The Last Man Stand Off

After a mishmash of ‘money-spinning’ friendlies, Monday night kick offs and early European exits, none of which constitute a proper start to the season, the SPL finally kicked into gear with all six games being played over the weekend, shocking I know. Apart from Aberdeen continuing their endless quest to prove that Jimmy Calderwood was actually not that bad and evidence once again that even Alan McGregor and Frank McAvennie would struggle to score if they were to go out on the pull in a St. Johnstone shirt, one of the increasingly more contentious issues in the modern game reared its head, not once but twice.

What constitutes a goal scoring opportunity and in the act of stopping that opportunity is a red card a punishment too far?

Lets look at the two cases from the weekend and take it from there: Firstly there was Ross Tokely for Inverness Caledonian Thistle against Rangers, sent off for what was perceived as a tackle from behind on Steven Naismith whilst stopping a goal scoring opportunity by referee Euan Norris. My verdict: Yellow Card, Penalty awarded.

Although Tokely won the ball the tackle itself involved a scissor motion that if Naismith tumbled in a different way could have resulted in a serious injury. Was it a clear goal scoring opportunity, debatable but I think the method of tackle left the referee with little choice but to award the penalty. If the referee has sent Tokely off for perceived dangerous play then the red card is the correct call, even if the logic is flawed, but if he is sending him off for a goalscoring oppritunity then I am afraid he is wrong.

The second big ‘last man’ call of the weekend came at McDiarmid Park where John Potter was sent off for a deliberate trip on Francisco Sandaza in the penalty area. Sandaza coming in on the angle had seemingly got past the defender but by using his trailing leg and extending the point of his toe out a bit further Potter brought his man down. My Verdict: Yellow Card. Penalty.

The double motion on Potter’s foot as Sandaza went round the back of him showed that the foul was cynical and intended to prevent the striker going any further forward but with two defenders within the vacinity including Jason Thomson who hoofed the ball clear moments after the incident had taken place it would be churlish to suggest that it was a clear goalscoring opportunity. Perhaps if it was Messi or Van Persie but Francisco Sandaza not so much.

In both of these incidents the defending teams were punished twice, although has already been mentioned John Potter probably knew St. Johnstone were going to miss, resulting in being a man down and the clear scoring opportunity being presented to the attacking side in the form of a penalty.

Before giving a final analysis on what should and should not constitute a red card in relation to goal scoring opportunities I would like to bring in the incident involving Kieran Richardson and Luis Suarez at the weekend. Suarez whilst clear through on goal had rounded Sunderland keeper Steven Mignolet narrowing the angle, whilst behind him he was caught by a chasing Kieran Richardson, quite rightly resulting in a penalty.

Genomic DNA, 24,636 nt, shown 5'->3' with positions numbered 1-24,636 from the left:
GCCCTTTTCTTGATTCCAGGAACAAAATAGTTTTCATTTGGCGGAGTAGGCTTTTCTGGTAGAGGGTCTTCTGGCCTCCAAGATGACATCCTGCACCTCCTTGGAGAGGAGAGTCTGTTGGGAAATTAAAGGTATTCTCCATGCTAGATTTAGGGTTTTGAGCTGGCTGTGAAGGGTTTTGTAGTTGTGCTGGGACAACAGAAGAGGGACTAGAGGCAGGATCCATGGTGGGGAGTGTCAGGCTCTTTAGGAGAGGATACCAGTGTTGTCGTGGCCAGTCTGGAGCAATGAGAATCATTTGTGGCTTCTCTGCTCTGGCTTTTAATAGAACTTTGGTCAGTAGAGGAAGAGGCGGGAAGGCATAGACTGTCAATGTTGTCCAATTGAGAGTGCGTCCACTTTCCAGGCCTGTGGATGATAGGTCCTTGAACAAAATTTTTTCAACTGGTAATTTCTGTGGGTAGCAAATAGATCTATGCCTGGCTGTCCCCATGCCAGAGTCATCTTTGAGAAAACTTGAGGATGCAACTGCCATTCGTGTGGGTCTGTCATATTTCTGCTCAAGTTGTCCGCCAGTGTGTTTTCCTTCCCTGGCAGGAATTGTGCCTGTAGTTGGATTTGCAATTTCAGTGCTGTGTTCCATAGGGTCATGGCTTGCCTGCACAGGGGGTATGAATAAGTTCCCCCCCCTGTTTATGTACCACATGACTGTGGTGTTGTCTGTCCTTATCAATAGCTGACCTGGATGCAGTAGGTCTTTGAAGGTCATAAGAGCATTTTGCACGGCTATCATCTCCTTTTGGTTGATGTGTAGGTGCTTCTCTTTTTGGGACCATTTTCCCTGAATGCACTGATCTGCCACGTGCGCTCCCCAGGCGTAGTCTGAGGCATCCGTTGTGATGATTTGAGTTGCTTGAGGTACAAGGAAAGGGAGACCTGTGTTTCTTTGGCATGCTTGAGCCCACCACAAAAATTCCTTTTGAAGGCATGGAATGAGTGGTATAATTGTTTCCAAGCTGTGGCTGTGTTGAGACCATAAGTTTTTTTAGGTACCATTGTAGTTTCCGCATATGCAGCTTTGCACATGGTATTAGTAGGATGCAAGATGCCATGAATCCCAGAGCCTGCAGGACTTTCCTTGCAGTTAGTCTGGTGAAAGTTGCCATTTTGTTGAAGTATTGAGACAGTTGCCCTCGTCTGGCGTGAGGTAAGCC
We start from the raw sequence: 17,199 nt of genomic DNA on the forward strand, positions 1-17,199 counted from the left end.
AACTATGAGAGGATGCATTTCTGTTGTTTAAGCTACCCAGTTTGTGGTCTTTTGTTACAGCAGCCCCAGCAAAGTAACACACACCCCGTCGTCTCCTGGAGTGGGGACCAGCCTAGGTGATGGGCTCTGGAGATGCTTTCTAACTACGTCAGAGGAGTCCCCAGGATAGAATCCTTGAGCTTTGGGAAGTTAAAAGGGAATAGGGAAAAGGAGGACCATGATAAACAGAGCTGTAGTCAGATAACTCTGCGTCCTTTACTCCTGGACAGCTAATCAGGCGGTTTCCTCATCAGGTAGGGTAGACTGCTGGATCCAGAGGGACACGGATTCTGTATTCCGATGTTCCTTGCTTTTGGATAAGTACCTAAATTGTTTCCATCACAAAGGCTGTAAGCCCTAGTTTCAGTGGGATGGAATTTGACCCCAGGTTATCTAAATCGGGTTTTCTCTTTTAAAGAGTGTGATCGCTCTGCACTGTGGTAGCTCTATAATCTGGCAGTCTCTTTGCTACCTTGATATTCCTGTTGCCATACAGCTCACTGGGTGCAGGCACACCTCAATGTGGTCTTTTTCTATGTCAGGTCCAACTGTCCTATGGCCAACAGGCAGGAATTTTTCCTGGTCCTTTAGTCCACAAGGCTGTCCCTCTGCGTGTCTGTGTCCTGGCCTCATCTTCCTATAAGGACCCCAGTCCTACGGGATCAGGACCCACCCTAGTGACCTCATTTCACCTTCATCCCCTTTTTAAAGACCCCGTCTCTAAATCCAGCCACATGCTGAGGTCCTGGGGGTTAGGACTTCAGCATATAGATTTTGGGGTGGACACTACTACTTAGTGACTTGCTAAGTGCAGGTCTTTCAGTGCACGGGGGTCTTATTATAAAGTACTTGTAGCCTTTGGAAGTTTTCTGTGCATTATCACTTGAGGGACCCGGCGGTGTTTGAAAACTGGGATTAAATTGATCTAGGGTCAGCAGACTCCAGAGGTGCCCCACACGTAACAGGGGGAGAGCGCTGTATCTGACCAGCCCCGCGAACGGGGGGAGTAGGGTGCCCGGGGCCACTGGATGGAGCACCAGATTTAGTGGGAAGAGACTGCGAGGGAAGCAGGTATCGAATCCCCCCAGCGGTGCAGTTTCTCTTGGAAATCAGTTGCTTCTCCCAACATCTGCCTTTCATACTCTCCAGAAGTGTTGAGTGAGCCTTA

The decision by referee Phil Dowd to give just a yellow card was the sensible and correct thing to do. There was no clear indication of whether the foul committed by Richardson was intentional and therefore to send him off for a collision that could have been accidental would have been harsh. The penalty award punished the defending team and gave the opportunity for Liverpool to get their clear goal scoring opportunity, which Luis Suarez did his best Brazilian impression in sending it high and wide (Brazil’s penalties at the Copa America: WORST. EVER.).

The main question is, is stopping a clear goal scoring opportunity worthy of a red card offence? Well yes if you handle the ball in the final minute of extra time in a World Cup Quarter final or if a blatant foul professional or otherwise is committed clear for all to see then yes. However if there is even the smallest hint of doubt then surely a yellow card and a penalty has to be the only protocol.

A yellow card would have to be given as a recognition of a foul committed and the penalty will provide the precious ‘clear goal scoring opportunity’ that the attacking team have been denied. Just as if Suarez, Sandaza and Naismith had got clear through on goal there is scope for the penalty not to be converted just as there is scope for a clear scoring opportunity not to be converted, just ask Kenny Miller.

There will always be debate about what is and is not intentional when stopping a potential goal but to send a man off for a tackle that anywhere else on the pitch would have seen yellow is a punishment too far and where any element of doubt should be totally disregarded as its near the goal is wrong is wrong and the sooner there is clarity on this the better. I imagine it will be sorted round about the same time as corruption, goal-line technology, dissent, financial fair play, gambling syndicates……

Your video treat today those wonderful, wonderful penalties from the Copa America Quarter Final between Paraguay and Brazil

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